The iterator pattern

The purpose of the iterator pattern is to separate the logic of an algorithm manipulating the data from the particular structure of the container containing the data [GHJ95].

As an example, let us consider the problem of obtaining weather data for a simulation model. As previously mentioned, different authors have solved this problem using different mechanisms; some authors read the weather data from a text file saved locally in the system [HWH01]. Others have developed complex systems to obtain weather data from networks of real-time weather stations [LKN02].

Algorithms used in both cases have things in common and things that are different. The things in common are that in both cases an iteration is used to sequentially analyze each of the daily (or other time unit used) data. Things that are different are the particular data structures or data containers used in each of the cases. In the case that data are saved in a text file, the data container is a file containing lines of data, each line containing weather data for a day or other time unit used in the simulation. At each step of the iteration, a line containing the daily data will be read and the corresponding values will be assigned to variables designed to hold them. In the case that weather data are obtained from a weather station, the data container can be a table that is returned from the execution of an SQL statement. Each row of the table represents daily data. Looping through the container, an object holding the daily weather data will be returned and each of the daily weather parameters can be obtained by sending the appropriate message to this object. As an example, to get the rainfall for the day, the message getRainfall should be sent to the object holding the daily data.

It is desirable to design the Weather object in a general way that multiple sources could be used and independently of the particular container used to hold the data. This problem can be solved using the Iterator pattern. Figure 716 shows a class diagram for classes involved in the Iterator pattern.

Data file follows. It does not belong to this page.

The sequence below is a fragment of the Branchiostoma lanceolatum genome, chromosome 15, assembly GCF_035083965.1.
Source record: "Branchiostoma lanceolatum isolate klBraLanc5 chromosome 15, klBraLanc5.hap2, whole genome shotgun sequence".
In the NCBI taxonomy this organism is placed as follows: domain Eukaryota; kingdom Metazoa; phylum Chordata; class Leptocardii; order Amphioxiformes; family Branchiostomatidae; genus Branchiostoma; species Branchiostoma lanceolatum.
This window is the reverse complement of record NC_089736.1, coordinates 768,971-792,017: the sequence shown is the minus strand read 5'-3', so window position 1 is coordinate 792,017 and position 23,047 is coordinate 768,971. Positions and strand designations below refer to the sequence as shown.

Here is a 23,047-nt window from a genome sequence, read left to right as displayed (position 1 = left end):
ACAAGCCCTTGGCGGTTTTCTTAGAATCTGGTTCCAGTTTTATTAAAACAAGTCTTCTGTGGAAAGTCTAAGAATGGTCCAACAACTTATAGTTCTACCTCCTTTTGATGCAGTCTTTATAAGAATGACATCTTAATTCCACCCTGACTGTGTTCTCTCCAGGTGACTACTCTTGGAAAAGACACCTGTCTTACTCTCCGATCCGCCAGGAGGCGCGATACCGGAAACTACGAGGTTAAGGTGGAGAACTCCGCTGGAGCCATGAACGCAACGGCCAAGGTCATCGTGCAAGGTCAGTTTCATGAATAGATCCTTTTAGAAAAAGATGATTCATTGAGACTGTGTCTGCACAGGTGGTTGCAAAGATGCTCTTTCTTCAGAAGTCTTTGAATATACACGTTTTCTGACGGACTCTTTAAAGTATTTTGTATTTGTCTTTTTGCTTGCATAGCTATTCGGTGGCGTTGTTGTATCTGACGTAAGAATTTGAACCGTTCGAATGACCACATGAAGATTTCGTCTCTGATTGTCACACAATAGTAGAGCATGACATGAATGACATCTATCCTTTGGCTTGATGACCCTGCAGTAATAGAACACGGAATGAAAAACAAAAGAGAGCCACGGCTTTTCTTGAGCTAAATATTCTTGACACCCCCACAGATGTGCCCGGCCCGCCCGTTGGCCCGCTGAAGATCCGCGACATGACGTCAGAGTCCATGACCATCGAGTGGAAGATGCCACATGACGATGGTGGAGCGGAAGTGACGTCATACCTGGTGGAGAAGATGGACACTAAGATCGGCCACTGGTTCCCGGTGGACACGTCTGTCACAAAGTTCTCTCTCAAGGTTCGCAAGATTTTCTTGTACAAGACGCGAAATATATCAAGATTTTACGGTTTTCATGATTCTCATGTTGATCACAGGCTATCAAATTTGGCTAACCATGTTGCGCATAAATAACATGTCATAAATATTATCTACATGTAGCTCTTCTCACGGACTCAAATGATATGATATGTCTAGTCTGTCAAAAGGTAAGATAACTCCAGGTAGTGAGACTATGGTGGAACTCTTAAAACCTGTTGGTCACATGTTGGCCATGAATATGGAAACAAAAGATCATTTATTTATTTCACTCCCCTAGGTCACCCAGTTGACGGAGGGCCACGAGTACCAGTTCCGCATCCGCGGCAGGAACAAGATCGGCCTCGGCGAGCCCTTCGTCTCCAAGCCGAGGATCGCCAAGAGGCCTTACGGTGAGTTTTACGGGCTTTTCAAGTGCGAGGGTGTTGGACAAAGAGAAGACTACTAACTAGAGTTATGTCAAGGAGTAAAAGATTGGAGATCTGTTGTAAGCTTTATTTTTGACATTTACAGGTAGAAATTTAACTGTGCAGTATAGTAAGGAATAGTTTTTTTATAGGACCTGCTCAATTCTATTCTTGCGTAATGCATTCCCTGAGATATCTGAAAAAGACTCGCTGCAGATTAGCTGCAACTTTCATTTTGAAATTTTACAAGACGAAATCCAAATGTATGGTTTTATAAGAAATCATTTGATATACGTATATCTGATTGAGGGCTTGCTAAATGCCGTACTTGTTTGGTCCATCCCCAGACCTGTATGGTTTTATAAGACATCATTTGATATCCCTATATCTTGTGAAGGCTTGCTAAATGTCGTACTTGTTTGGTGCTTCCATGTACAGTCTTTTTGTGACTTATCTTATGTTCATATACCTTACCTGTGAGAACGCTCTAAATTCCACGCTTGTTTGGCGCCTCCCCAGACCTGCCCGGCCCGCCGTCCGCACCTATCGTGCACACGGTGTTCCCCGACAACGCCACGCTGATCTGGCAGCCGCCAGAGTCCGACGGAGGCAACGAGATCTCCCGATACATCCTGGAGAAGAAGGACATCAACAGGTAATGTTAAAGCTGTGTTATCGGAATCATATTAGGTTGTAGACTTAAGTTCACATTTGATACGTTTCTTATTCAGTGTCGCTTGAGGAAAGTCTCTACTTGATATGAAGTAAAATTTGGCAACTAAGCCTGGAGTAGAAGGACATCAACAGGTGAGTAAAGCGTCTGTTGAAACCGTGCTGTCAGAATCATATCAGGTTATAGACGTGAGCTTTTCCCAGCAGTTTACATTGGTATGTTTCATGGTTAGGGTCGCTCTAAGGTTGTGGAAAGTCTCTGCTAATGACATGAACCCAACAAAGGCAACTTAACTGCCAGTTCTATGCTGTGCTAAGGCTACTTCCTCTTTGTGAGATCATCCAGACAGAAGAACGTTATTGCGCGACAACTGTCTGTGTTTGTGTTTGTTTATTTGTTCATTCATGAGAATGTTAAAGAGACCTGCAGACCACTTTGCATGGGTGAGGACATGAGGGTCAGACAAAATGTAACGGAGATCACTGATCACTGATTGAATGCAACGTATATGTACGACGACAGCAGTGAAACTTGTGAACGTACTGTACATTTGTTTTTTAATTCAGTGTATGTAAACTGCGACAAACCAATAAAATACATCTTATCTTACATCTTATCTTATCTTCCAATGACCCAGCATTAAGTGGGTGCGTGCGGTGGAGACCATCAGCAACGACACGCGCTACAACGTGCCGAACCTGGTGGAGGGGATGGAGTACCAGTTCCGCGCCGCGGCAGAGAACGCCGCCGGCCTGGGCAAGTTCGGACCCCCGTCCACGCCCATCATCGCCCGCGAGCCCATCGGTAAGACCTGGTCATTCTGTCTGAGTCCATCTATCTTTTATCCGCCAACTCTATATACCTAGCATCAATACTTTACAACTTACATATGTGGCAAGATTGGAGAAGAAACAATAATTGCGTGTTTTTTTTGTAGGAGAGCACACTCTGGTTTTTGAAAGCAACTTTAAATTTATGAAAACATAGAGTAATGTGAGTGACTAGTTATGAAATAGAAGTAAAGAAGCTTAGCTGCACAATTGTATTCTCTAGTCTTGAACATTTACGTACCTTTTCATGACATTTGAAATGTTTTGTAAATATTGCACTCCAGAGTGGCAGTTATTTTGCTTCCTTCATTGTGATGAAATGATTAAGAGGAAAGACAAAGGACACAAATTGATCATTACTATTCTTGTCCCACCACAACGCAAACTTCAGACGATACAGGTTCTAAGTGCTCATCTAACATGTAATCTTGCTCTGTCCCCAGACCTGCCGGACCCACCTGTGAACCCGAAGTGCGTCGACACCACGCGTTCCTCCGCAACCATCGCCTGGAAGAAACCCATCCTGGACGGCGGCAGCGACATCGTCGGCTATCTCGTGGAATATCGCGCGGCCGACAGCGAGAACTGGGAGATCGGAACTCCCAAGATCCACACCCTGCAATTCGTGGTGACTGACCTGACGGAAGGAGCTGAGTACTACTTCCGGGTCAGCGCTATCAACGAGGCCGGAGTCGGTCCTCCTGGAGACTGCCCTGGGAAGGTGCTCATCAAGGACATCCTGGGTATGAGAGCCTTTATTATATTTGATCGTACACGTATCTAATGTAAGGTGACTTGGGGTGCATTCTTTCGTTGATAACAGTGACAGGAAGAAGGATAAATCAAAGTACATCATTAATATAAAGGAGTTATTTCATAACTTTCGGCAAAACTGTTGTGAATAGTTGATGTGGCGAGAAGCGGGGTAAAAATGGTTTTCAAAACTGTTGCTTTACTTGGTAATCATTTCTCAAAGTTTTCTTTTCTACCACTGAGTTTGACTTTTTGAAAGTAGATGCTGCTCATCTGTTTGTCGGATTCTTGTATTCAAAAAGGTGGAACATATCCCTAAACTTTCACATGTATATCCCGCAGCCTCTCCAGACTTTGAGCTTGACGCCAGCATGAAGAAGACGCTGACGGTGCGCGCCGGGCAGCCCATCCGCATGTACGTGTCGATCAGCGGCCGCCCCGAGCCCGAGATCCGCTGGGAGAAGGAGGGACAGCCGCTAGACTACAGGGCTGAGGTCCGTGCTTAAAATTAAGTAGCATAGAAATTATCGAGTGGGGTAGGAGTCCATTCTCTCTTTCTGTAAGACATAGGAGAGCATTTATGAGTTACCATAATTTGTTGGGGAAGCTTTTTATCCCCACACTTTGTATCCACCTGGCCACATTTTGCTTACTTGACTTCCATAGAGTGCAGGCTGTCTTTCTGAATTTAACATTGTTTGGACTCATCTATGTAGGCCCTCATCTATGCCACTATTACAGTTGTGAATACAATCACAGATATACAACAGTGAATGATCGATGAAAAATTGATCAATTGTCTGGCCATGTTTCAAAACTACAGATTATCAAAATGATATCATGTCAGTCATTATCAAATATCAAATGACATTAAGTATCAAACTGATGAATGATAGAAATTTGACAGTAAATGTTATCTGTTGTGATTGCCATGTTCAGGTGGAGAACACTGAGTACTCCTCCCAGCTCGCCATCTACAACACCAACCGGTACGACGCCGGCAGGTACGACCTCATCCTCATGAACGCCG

The class diagram shown in this figure is taken from a crop simulation scenario. Object Simulator needs daily weather data for the simulation process. The Simulator has access to Weatherlnterface that defines the operations needed to obtain the weather data. Weatherlnterface implements interface Iterator provided by the Java programming environment that makes available the logic for iterating over a data container. Therefore,

Weatherlnterface defines iterator behavior as well. Class Weather implements the Weatherlnterface; therefore, it will provide the behavior necessary for obtaining the data from a particular data container. Class Weather has access to WeatherDataContainer from where it will extract the data. WeatherDataContainer is a collection of Daily WeatherData that is an object with attributes such as rainfall, minTemperature, maxTemperature, solarRadiation, etc. The Simulator has access to an object of type DailyWeatherData and can obtain the values of rainfall, temperature and solar radiation by sending to this object messages such as getRainFall, getSolarRadiation, etc.

It is important to note that the Simulator that requests the data is completely independent of the class Weather that provides them. As Simulator has access to the interface Weatherlnterface, not to the concrete class Weather, it can use any Weather object that provides a polymorphic implementation of this interface. Hence, this architecture has two advantages: First decouples Simulator from the concrete class Weather and second, it makes the algorithm that uses the weather data independent from the particular data container. Therefore, different sources of weather data can be used in the simulation process.

Figure 7-16. Classes involved in the iterator pattern.

Figure 7-17 shows another way of imposing class Weather to provide Iterator type of behavior. Class Weather implements two interfaces and will provide the behavior defined in both interfaces.

Figure 7-17. Another class diagram for Iterator.

A detailed implementation of this pattern in Java is provided in section Implementation of the Kraalingen model in Java of Chapter 8.

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